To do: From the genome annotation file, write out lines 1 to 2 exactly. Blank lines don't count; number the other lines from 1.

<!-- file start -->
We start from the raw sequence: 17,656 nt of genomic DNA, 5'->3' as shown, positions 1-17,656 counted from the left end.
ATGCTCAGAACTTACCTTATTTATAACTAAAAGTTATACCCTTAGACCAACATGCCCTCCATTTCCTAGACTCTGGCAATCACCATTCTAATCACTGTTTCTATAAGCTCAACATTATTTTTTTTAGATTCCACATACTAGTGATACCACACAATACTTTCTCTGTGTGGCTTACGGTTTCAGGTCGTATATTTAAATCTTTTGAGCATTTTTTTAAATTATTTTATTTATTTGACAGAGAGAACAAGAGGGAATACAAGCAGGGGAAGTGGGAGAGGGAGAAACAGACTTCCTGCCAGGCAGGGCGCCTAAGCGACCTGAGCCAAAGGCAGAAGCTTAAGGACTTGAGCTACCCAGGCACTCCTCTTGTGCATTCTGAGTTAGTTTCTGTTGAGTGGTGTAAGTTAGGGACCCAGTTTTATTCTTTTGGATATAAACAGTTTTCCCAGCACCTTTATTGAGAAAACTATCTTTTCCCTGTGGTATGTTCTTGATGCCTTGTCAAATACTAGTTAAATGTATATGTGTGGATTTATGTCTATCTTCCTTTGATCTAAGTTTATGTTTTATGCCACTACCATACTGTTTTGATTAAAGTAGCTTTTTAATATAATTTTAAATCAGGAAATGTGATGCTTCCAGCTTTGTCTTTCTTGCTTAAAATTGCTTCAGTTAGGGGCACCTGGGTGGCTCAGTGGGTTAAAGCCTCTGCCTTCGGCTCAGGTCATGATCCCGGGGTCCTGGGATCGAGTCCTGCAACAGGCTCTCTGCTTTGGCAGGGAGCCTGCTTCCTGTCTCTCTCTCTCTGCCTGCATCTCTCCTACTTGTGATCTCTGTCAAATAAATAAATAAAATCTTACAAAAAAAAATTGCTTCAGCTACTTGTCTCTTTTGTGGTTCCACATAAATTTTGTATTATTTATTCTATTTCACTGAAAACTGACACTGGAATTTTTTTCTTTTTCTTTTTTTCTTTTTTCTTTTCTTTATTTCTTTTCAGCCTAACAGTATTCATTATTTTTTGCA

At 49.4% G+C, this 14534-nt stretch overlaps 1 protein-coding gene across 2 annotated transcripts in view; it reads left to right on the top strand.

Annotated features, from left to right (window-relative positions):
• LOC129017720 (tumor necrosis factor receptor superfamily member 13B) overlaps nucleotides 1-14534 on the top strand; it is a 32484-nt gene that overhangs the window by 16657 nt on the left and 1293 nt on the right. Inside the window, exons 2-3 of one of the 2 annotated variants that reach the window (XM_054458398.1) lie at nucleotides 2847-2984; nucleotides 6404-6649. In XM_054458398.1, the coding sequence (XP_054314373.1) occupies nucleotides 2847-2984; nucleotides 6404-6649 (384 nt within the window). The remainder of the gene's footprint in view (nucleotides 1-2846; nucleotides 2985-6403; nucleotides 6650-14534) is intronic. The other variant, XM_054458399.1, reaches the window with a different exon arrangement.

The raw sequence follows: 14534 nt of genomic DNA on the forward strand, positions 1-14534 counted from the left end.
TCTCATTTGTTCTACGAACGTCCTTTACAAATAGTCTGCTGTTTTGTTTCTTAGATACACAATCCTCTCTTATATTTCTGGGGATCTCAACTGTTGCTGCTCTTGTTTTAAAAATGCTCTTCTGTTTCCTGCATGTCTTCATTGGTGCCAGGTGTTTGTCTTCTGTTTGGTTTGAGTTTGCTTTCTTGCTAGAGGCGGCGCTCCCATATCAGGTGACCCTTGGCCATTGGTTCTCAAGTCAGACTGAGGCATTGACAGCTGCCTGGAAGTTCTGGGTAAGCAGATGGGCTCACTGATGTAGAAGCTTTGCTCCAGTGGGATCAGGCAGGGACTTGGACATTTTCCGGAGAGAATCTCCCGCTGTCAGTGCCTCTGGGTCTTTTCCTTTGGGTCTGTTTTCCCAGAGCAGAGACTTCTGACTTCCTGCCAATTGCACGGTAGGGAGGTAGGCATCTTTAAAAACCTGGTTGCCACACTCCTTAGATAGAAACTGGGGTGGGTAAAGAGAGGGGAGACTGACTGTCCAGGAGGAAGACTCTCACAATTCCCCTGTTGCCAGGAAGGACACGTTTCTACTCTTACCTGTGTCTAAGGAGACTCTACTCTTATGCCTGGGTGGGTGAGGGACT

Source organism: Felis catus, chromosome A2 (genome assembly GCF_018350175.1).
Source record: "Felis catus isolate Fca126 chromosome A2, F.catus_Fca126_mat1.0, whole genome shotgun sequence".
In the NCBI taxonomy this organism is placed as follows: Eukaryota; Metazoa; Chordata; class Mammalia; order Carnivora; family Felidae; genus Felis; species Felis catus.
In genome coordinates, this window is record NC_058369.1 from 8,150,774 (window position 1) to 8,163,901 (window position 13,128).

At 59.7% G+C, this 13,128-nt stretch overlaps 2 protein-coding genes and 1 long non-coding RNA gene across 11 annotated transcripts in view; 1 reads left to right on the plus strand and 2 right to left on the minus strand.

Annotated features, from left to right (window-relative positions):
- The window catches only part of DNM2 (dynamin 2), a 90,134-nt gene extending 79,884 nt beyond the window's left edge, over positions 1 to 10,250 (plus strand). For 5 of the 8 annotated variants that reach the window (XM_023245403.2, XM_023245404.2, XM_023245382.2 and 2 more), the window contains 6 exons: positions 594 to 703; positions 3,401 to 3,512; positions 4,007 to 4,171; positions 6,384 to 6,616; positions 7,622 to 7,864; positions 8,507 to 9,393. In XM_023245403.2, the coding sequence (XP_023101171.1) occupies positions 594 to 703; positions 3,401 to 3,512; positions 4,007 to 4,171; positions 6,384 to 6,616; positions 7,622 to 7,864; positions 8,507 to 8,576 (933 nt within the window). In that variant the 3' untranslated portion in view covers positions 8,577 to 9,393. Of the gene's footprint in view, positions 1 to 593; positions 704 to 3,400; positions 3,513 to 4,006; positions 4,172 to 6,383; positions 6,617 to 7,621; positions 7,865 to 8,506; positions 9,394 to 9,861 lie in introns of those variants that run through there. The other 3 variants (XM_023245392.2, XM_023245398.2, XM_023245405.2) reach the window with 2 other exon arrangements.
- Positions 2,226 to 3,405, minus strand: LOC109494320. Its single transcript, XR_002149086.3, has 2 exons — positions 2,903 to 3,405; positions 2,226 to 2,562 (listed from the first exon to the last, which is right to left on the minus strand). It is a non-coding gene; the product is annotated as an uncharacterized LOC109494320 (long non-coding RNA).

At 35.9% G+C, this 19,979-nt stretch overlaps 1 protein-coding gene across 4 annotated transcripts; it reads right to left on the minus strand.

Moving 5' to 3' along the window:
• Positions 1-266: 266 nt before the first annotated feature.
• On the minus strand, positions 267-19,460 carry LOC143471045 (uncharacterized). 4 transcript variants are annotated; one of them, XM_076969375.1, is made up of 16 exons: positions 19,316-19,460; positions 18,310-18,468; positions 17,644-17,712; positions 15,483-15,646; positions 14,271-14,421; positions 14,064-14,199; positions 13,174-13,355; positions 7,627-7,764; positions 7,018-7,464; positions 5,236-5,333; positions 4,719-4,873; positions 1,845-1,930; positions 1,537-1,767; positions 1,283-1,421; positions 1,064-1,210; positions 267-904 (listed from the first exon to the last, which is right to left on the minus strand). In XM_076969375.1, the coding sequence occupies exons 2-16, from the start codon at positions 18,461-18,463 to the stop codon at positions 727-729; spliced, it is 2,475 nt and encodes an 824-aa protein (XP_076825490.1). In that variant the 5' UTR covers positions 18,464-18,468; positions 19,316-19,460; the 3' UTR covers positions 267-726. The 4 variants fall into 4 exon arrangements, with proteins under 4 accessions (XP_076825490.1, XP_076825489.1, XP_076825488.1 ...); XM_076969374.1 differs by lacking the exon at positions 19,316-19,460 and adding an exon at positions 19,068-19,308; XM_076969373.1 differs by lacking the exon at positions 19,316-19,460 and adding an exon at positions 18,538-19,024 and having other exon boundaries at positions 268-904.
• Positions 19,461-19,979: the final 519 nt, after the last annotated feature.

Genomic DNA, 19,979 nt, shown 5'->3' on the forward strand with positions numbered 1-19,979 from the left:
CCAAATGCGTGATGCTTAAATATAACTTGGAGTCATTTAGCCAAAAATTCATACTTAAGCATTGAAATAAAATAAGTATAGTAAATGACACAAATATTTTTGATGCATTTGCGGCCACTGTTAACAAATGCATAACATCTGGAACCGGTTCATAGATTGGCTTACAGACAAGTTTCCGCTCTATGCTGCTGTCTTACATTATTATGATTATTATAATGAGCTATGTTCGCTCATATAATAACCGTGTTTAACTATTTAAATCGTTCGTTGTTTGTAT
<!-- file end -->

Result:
We start from the raw sequence: 17,656 nt of genomic DNA, 5'->3' as shown, positions 1-17,656 counted from the left end.
ATGCTCAGAACTTACCTTATTTATAACTAAAAGTTATACCCTTAGACCAACATGCCCTCCATTTCCTAGACTCTGGCAATCACCATTCTAATCACTGTTTCTATAAGCTCAACATTATTTTTTTTAGATTCCACATACTAGTGATACCACACAATACTTTCTCTGTGTGGCTTACGGTTTCAGGTCGTATATTTAAATCTTTTGAGCATTTTTTTAAATTATTTTATTTATTTGACAGAGAGAACAAGAGGGAATACAAGCAGGGGAAGTGGGAGAGGGAGAAACAGACTTCCTGCCAGGCAGGGCGCCTAAGCGACCTGAGCCAAAGGCAGAAGCTTAAGGACTTGAGCTACCCAGGCACTCCTCTTGTGCATTCTGAGTTAGTTTCTGTTGAGTGGTGTAAGTTAGGGACCCAGTTTTATTCTTTTGGATATAAACAGTTTTCCCAGCACCTTTATTGAGAAAACTATCTTTTCCCTGTGGTATGTTCTTGATGCCTTGTCAAATACTAGTTAAATGTATATGTGTGGATTTATGTCTATCTTCCTTTGATCTAAGTTTATGTTTTATGCCACTACCATACTGTTTTGATTAAAGTAGCTTTTTAATATAATTTTAAATCAGGAAATGTGATGCTTCCAGCTTTGTCTTTCTTGCTTAAAATTGCTTCAGTTAGGGGCACCTGGGTGGCTCAGTGGGTTAAAGCCTCTGCCTTCGGCTCAGGTCATGATCCCGGGGTCCTGGGATCGAGTCCTGCAACAGGCTCTCTGCTTTGGCAGGGAGCCTGCTTCCTGTCTCTCTCTCTCTGCCTGCATCTCTCCTACTTGTGATCTCTGTCAAATAAATAAATAAAATCTTACAAAAAAAAATTGCTTCAGCTACTTGTCTCTTTTGTGGTTCCACATAAATTTTGTATTATTTATTCTATTTCACTGAAAACTGACACTGGAATTTTTTTCTTTTTCTTTTTTTCTTTTTTCTTTTCTTTATTTCTTTTCAGCCTAACAGTATTCATTATTTTTTGCA